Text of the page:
Director – Denny Harris
Cast – Rebecca Balding, Cameron Mitchell, Avery Schreiber, Barbara Steele, Steve Doubet, Brad Rearden, John Widelock
Release Year – 1980
Reviewed by John of the Dead
I admit that I overlooked and then passed over this under-appreciated horror classic when I was in my 1980 horror binge a few years back, but I can finally say that I have given this film the time of day, which it definitely deserves. Fans of the slasher genre should appreciate this piece, which not only follows the famed and lovable template but gives us some well-executed horror to make for an enjoyable experience.
When young college student Scotty Parker(Rebecca Balding; The Boogens), desperate for a room to rent with little time to spare, finds a boarding home that meets her budget she is elated and quickly makes herself at home amongst her fellow co-eds staying in the old home. However, soon after moving in the young students begin dying in gruesome fashion, leading Scotty to a long-held secret residing within the home.
Well the title is cool, so the movie should be good right? In the case of The Silent Scream that is the case. Our writers, two of which also wrote The Fly II and Pitch Black, give us the usual slasher storyline involving a group of unsuspecting teens being hacked up by a mysterious killer, and I found no beef with the cliched story due to how well written it was. To add to this we were given some ver cool and unique elements thrown in, mostly regarding the antagonist characters who keep us guessing as to who the real killer is until the twist at the beginning of the third act. The story really is a simple one overall, but it does nothing to fault itself and gives us viewers everything we ask to see in a slasher flick.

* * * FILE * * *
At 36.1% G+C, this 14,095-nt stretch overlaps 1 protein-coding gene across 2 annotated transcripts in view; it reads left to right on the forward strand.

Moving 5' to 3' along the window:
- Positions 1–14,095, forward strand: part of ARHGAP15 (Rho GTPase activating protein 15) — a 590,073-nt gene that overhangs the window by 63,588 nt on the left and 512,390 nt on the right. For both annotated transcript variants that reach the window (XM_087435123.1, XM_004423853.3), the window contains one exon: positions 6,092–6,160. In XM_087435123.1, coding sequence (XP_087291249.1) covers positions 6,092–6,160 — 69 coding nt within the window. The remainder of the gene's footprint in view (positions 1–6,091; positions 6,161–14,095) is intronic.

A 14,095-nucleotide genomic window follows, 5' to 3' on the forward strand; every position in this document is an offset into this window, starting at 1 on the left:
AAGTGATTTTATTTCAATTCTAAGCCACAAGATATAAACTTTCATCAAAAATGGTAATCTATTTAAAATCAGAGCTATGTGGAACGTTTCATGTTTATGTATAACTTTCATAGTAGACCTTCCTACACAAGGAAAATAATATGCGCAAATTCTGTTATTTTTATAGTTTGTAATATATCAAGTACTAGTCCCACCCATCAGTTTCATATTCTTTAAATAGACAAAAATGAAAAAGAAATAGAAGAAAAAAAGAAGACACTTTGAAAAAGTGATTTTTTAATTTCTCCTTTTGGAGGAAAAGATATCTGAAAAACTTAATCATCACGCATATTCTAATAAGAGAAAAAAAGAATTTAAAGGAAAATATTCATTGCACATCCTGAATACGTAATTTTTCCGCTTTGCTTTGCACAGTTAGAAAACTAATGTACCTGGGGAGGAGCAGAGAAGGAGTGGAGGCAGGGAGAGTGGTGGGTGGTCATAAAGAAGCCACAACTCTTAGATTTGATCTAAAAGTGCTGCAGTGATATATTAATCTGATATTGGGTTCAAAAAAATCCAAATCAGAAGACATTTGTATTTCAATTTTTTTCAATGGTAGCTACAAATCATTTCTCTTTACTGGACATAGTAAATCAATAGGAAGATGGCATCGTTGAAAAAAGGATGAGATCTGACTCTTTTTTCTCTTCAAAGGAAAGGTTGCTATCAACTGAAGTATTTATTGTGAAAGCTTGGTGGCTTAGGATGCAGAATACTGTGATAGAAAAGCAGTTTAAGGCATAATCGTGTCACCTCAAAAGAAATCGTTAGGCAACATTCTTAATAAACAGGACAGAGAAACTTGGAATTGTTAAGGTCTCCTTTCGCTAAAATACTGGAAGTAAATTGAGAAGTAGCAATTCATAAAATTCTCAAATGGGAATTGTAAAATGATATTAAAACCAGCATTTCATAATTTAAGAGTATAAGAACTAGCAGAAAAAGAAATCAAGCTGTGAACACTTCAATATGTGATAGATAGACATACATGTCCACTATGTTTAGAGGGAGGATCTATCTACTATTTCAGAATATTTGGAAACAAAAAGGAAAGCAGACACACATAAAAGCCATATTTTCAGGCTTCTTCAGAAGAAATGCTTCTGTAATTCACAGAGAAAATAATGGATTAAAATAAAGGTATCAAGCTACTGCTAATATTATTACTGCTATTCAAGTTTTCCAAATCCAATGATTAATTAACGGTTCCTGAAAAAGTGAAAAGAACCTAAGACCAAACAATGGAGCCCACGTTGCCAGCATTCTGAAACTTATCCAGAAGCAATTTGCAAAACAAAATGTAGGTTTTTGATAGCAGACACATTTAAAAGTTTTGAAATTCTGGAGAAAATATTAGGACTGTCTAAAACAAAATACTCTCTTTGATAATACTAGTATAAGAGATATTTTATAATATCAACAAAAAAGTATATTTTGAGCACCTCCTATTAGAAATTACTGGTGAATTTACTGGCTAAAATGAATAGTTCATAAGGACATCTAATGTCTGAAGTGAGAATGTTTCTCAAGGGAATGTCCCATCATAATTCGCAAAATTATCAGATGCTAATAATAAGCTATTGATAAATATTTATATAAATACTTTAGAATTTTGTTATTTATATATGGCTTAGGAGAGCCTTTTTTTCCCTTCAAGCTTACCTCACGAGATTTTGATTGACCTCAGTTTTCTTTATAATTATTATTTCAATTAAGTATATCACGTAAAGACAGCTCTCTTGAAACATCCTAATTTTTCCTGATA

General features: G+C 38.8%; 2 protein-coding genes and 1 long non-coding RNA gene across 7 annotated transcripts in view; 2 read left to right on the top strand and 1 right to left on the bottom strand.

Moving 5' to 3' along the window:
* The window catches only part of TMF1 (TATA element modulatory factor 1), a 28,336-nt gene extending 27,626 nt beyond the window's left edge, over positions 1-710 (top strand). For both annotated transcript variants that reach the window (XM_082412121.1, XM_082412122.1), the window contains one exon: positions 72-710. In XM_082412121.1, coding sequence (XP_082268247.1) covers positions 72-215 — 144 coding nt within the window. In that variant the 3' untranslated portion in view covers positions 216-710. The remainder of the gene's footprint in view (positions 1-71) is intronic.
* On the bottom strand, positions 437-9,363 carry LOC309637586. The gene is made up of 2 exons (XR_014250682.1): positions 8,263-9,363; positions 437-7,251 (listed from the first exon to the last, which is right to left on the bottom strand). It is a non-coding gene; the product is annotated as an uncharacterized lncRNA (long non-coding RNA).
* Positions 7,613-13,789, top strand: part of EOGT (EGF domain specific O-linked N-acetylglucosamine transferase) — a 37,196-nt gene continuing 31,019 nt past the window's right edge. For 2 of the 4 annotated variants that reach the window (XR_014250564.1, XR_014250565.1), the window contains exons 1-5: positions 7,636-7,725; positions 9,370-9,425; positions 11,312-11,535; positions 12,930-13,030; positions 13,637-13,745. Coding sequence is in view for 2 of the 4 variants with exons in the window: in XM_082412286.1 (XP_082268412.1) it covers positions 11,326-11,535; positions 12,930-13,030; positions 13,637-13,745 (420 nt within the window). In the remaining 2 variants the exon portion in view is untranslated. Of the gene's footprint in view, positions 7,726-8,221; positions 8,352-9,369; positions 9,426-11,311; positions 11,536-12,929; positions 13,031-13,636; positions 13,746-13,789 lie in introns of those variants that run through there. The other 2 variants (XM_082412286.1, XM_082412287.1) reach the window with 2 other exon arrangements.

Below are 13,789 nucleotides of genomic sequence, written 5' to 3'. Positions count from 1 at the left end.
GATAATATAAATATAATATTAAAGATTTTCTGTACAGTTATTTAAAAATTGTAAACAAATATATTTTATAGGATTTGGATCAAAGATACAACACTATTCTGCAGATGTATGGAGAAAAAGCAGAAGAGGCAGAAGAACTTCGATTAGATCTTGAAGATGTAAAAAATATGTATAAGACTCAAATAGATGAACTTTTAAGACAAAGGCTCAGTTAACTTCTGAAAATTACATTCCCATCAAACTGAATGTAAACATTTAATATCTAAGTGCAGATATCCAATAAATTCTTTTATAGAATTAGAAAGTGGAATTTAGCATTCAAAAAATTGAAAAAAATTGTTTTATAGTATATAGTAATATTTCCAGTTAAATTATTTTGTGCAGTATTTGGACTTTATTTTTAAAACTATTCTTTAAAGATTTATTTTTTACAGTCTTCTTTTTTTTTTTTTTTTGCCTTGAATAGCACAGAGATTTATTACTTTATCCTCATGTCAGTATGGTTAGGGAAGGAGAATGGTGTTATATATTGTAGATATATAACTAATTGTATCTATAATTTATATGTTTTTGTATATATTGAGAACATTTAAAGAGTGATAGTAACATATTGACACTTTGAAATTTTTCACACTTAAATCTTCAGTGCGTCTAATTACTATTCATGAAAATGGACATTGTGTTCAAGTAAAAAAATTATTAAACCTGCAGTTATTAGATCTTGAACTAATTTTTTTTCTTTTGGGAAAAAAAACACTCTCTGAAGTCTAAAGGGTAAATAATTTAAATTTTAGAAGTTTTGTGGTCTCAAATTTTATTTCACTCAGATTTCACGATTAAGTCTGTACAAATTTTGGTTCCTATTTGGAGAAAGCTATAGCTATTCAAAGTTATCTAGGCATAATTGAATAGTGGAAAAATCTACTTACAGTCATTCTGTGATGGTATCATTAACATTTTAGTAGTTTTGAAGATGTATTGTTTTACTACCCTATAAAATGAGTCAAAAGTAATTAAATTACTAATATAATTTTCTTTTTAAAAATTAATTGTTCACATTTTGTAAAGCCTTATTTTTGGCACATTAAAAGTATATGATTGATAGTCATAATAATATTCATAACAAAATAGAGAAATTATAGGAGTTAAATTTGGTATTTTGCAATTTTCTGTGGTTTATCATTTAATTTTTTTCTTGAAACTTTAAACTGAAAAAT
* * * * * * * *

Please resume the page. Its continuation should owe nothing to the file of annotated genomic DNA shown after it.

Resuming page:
The Silent Scream is the only film under director Denny Harris’ resume, and thankfully he did a swell job with this one, although that makes things bittersweet since this guy obviously had the talent to hang around the genre for a while. Originally shot in 1977 and suffering numerous reshoots due to how piss poor the film was during its first “final” cut, Harris made the most of this piece by giving us the fun execution we enjoy watching as our young protagonists have their fun, and things only get sweeter when they come face to face with their demise in pretty awesome fashion. His atmosphere was high in creepiness, which was aided by a truly haunting but sometimes repetitive soundtrack. As mentioned earlier, the storyline is pretty simple, as are the kills, but Harris’ direction of the kill sequences was top-notch and he delivered solid horror despite the simple nature of the kills – a true testament to good direction from a guy who obviously never got the career status that he was good for.
Overall, The Silent Scream is a sweet 1980 slasher flick that thanks to great execution and faultless writing makes for a fun experience that comes with some great and long-lasting horror. Recommended for slasher fans.